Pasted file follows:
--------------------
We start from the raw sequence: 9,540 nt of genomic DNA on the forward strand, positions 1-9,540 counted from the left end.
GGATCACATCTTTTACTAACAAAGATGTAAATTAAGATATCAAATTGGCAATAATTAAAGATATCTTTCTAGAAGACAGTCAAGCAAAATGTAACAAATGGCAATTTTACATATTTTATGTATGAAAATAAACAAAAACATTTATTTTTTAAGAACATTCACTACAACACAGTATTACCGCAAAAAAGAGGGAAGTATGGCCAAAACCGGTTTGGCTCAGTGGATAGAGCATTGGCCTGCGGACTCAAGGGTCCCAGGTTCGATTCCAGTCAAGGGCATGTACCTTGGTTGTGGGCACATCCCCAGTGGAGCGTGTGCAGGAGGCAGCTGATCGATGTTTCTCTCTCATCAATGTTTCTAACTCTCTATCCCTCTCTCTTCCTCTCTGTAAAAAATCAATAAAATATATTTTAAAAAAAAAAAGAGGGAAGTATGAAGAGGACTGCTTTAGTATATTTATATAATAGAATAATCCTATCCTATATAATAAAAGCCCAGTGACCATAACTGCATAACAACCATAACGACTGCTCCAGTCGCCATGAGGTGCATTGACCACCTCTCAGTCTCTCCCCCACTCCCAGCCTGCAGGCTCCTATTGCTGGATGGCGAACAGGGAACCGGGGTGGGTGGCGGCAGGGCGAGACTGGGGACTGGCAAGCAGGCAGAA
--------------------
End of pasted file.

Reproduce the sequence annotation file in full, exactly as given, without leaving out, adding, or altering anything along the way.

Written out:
We start from the raw sequence: 9,540 nt of genomic DNA on the forward strand, positions 1-9,540 counted from the left end.
GGATCACATCTTTTACTAACAAAGATGTAAATTAAGATATCAAATTGGCAATAATTAAAGATATCTTTCTAGAAGACAGTCAAGCAAAATGTAACAAATGGCAATTTTACATATTTTATGTATGAAAATAAACAAAAACATTTATTTTTTAAGAACATTCACTACAACACAGTATTACCGCAAAAAAGAGGGAAGTATGGCCAAAACCGGTTTGGCTCAGTGGATAGAGCATTGGCCTGCGGACTCAAGGGTCCCAGGTTCGATTCCAGTCAAGGGCATGTACCTTGGTTGTGGGCACATCCCCAGTGGAGCGTGTGCAGGAGGCAGCTGATCGATGTTTCTCTCTCATCAATGTTTCTAACTCTCTATCCCTCTCTCTTCCTCTCTGTAAAAAATCAATAAAATATATTTTAAAAAAAAAAAGAGGGAAGTATGAAGAGGACTGCTTTAGTATATTTATATAATAGAATAATCCTATCCTATATAATAAAAGCCCAGTGACCATAACTGCATAACAACCATAACGACTGCTCCAGTCGCCATGAGGTGCATTGACCACCTCTCAGTCTCTCCCCCACTCCCAGCCTGCAGGCTCCTATTGCTGGATGGCGAACAGGGAACCGGGGTGGGTGGCGGCAGGGCGAGACTGGGGACTGGCAAGCAGGCAGAA